33. pi = 3.141.562 pi = 3oranges pi = oranges3 txt txt txt Errors in lexical analysis Illegal token Illegal token <ID,”pi”>, <EQ>, <ID,”oranges3”>

  34. x = 4*a*”oranges” txt Error detection: type checking type: intloc: R2 MULT type: stringloc: const type: intloc: R2 MULT “oranges” type: intloc: const type: intloc: sp+8 ‘4’ ‘a’

  35. Source text txt Executable code exe The Real Anatomy of a Compiler Process text input LexicalAnalysis SyntaxAnalysis Sem.Analysis tokens characters AST Annotated AST Codegeneration Intermediate code optimization Intermediate code generation IR IR Symbolic Instructions Target code optimization Machine code generation Write executable output MI

  36. Optimizations • “Optimal code” is out of reach • many problems are undecidable or too expensive (NP-complete) • Use approximation and/or heuristics • Must preserve correctness, should (mostly) improve code, should run fast. • Improvements in time, space, energy, etc. • This part takes most of the compilation time. • A major question: how much time should be invested in optimization to make the code run faster. • Answer changes for the JIT setting.

  37. Optimization Examples • Loop optimizations: invariants, unrolling, … • Peephole optimizations • Constant propagation • Leverage compile-time information to save work at runtime (pre-computation) • Dead code elimination • space • …

  38. Modern Optimization Challenges • Main challenge is to exploit modern platforms • Multicores • Vector instructions • Memory hierarchy • Is the code sent on the net (Java byte-code)?

  39. Machine code generation • A major goal: determine location of variables. • Register allocation • Optimal register assignment is NP-Complete • In practice, known heuristics perform well • assign variables to memory locations • Instruction selection • Convert IR to actual machine instructions • Modern architectures • Multicores • Challenging memory hierarchies

  40. Compiler Construction Toolset • Lexical analysis generators • lex • Parser generators • yacc • Syntax-directed translators • Dataflow analysis engines

  41. Summary • A compiler is a program that translates code from source language to target language • Compilers play a critical role • Bridge from programming languages to the machine • Many useful techniques and algorithms • Many useful tools (e.g., lexer/parser generators) • Compiler are constructed from modular phases • Reusable • Debug-able, understandable. • Different front/back ends

  42. Theory of Compilation Lexical Analysis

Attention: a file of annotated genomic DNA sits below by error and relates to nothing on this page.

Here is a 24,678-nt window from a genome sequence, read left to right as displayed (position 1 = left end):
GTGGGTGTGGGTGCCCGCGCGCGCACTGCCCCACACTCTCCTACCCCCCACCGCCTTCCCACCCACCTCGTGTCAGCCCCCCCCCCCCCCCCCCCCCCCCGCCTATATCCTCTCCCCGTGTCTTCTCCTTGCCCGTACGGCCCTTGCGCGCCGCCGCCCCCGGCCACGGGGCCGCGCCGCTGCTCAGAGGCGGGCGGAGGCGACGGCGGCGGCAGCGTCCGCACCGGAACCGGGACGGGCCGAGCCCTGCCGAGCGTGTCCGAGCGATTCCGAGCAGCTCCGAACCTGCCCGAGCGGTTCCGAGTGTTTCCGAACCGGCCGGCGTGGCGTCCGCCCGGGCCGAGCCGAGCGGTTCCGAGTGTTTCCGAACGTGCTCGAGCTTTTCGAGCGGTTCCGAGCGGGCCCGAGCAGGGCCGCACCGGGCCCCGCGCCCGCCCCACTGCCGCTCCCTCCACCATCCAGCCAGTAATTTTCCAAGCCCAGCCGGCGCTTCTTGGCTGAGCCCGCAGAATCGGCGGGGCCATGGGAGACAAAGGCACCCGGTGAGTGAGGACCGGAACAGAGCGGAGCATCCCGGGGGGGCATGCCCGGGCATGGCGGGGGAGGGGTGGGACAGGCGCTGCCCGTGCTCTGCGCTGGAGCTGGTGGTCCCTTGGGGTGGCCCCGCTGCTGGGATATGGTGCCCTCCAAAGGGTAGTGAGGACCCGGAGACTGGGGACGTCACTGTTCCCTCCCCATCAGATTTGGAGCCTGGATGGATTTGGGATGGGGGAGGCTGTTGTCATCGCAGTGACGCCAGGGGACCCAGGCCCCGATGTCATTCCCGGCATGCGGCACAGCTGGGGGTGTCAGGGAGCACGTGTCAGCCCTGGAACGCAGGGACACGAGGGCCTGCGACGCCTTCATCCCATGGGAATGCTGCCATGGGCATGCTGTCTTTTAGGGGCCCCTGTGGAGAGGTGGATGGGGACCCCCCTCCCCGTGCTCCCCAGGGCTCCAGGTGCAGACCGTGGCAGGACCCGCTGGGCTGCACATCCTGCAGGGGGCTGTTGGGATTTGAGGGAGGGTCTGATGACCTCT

43. Source text txt Executable code exe You are here Compiler LexicalAnalysis Syntax Analysis Parsing SemanticAnalysis Inter.Rep. (IR) Code Gen.

  44. From characters to tokens • What is a token? • Roughly – a “word” in the source language • Identifiers • Values • Language keywords • (Really - anything that should appear in the input to syntax analysis) • Technically • A token is a pair of (kind,value)

  45. Example: kinds of tokens

  46. Strings with special handling

  47. The Terminology • Lexeme(aka symbol): a series of letters separated from the rest of the program according to a convention (space, semi-column, comma, etc.) • Pattern: a rule specifying a set of strings.Example: “an identifier is a string that starts with a letter and continues with letters and digits”. • Token: a pair of (pattern, attributes)

  48. x = b*b – 4*a*c txt From characters to tokens TokenStream <ID,”x”> <EQ> <ID,”b”> <MULT> <ID,”b”> <MINUS> <INT,4> <MULT> <ID,”a”> <MULT> <ID,”c”>

  49. pi = 3.141.562 pi = 3oranges pi = oranges3 txt txt txt Errors in lexical analysis Illegal token Illegal token <ID,”pi”>, <EQ>, <ID,”oranges3”>

  50. Error Handling • Many errors cannot be identified at this stage. • For example: “fi (a==f(x))”. Should “fi” be “if”? Or is it a routine name? • We will discover this later in the analysis. • At this point, we just create an identifier token. • But sometimes the lexeme does not satisfy any pattern. • Easiest: eliminate letters until the beginning of a legitimate lexeme. • Alternatives: eliminate one letter, add one letter, replace one letter, replace order of two adjacent letteres, etc. • Goal: allow the compilation to continue. • Problem: errors that spread all over.